In this economic research, we will evaluate how much the outlook for oil has changed globally with focus on China, Venezuela and Iran productions.

A Rebalanced Market?

Oil inventories in the Organisation for Economic Co-operation and Development (OECD) fell below its five-year average. Hence, OPEC has declared that the global oil market has rebalanced. According to Goldman Sachs (NYSE:GS), oil inventories declined 4% below the five-year average levels, which is consistent with the backwardation in Brent-deferred time spreads. Inventories are to be exact 3.8% below average and only 1.2% above the 2011 to 2014 average.

Source: IEA, EIA, OPEC, ICE, Goldman Sachs Global Investment Research

The drivers of this re-balancing are rising disruptions, strict OPEC compliance, and strong demand. This trend appears to be well entrenched and leads to further steady declines in oil inventories.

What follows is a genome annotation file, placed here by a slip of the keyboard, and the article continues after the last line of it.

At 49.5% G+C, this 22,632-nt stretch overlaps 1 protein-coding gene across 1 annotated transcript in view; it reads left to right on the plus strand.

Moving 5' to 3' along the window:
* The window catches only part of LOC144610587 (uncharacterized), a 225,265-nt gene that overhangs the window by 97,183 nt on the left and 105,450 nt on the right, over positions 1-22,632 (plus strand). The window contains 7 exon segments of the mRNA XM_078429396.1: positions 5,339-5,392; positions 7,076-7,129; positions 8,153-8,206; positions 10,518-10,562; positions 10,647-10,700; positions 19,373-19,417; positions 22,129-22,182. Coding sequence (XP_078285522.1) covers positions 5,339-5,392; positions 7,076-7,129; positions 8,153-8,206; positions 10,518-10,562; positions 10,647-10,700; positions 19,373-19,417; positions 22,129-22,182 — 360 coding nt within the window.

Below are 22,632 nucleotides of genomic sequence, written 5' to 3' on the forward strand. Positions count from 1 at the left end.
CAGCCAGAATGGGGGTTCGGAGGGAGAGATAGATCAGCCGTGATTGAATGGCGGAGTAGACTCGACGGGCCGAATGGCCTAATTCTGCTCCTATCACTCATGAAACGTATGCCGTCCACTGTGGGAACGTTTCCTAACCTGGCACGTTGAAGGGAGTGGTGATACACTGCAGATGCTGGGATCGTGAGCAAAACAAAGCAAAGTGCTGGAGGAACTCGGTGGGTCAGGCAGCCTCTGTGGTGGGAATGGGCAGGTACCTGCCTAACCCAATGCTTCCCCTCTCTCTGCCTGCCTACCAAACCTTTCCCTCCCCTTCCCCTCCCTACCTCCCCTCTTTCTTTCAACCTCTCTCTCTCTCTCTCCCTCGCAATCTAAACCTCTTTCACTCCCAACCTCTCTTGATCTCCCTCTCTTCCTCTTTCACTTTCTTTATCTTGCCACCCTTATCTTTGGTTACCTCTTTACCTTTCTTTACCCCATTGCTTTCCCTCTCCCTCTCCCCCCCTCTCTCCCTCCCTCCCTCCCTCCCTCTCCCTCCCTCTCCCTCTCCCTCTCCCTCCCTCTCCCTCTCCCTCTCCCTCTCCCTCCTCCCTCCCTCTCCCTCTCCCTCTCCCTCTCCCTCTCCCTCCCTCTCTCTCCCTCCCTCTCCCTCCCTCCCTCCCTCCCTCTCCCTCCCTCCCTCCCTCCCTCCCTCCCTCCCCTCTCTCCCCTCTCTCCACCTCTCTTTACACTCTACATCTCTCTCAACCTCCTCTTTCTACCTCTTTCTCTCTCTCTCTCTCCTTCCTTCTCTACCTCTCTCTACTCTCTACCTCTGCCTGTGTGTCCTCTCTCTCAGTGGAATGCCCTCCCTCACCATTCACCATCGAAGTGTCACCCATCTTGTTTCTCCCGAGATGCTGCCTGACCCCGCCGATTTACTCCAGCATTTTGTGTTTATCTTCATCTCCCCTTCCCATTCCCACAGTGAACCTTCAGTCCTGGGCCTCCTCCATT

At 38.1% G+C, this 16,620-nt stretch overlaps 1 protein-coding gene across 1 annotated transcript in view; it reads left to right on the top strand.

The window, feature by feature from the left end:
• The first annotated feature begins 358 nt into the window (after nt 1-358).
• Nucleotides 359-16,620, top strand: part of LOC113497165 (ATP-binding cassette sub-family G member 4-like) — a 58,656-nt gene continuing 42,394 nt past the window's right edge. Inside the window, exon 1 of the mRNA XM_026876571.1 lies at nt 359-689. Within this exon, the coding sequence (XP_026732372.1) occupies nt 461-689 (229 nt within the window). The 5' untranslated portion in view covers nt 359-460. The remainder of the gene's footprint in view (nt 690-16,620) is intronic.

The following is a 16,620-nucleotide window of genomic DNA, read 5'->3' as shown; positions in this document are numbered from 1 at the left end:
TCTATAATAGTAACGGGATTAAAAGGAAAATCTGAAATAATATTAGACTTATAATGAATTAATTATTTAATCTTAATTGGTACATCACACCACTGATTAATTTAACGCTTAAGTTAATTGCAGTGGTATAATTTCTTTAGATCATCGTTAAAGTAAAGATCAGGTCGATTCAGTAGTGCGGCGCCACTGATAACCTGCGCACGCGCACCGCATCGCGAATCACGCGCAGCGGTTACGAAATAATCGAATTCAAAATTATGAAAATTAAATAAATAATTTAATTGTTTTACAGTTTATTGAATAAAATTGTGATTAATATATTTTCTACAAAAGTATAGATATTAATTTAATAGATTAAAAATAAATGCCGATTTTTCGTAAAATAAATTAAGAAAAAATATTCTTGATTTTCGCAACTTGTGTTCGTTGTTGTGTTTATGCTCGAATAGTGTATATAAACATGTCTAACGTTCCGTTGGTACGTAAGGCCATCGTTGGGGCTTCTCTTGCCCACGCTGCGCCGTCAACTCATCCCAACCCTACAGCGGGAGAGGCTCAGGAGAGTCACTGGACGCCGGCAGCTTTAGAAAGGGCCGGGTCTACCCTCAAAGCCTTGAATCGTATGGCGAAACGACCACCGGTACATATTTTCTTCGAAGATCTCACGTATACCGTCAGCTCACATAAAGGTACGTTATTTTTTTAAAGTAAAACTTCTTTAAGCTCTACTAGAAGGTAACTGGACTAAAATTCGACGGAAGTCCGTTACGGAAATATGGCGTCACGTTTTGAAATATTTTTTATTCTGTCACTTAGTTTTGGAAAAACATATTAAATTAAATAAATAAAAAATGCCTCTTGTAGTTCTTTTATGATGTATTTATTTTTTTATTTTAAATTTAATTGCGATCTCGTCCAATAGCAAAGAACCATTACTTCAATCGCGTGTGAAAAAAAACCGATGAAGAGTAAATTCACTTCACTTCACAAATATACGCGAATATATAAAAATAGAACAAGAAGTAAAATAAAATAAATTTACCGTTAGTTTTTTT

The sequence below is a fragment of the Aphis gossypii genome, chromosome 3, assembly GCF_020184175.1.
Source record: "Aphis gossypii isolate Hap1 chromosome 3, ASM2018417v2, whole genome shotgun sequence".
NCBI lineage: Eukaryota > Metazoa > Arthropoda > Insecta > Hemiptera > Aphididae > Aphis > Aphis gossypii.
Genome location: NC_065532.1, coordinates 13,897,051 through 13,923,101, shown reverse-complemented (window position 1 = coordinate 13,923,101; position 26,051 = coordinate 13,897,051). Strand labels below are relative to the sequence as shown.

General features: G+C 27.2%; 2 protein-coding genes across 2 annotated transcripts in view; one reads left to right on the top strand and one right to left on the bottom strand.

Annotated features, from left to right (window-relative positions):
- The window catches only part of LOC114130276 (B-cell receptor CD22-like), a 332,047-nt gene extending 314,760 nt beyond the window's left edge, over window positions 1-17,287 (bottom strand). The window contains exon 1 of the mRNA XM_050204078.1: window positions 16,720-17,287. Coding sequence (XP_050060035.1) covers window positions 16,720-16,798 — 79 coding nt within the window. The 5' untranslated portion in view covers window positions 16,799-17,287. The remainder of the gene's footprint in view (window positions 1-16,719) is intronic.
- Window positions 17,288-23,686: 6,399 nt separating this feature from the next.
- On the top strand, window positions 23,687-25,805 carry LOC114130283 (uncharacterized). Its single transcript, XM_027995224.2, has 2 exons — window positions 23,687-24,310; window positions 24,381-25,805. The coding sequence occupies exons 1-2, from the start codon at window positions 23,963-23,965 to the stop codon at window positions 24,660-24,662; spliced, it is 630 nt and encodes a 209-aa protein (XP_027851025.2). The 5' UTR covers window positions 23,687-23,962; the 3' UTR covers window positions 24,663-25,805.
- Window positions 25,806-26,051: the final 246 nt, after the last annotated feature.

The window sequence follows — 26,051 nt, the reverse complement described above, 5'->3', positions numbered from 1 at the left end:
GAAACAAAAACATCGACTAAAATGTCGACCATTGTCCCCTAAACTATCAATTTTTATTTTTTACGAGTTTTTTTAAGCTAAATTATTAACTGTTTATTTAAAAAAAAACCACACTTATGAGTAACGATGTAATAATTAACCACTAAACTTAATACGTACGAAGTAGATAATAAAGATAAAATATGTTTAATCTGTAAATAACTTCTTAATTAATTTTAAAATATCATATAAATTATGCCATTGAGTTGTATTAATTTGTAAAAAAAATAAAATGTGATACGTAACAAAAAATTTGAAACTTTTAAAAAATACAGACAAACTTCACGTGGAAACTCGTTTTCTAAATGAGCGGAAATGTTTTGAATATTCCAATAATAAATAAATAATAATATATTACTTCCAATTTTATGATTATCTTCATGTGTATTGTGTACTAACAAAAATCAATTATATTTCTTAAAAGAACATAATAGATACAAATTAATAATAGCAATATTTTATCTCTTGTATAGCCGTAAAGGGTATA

But Why Rising Inventories?

GS identified three factors that are contributing to this current market trend of rising oil inventories:

  1. China contributed to the recent oil products stock buildup. More particularly, it contributed to rises in gasoline after a bull run this year ahead of the introduction of its new tax on crude. Chinese oil refineries booked an enormous year-on-year increase of 0.6 million barrels per day from January to May with net exports up 210,000 barrels per day. European refineries ran lower though with the global oil market still experiencing excess refining capacity once Chinese refinery utilization increases.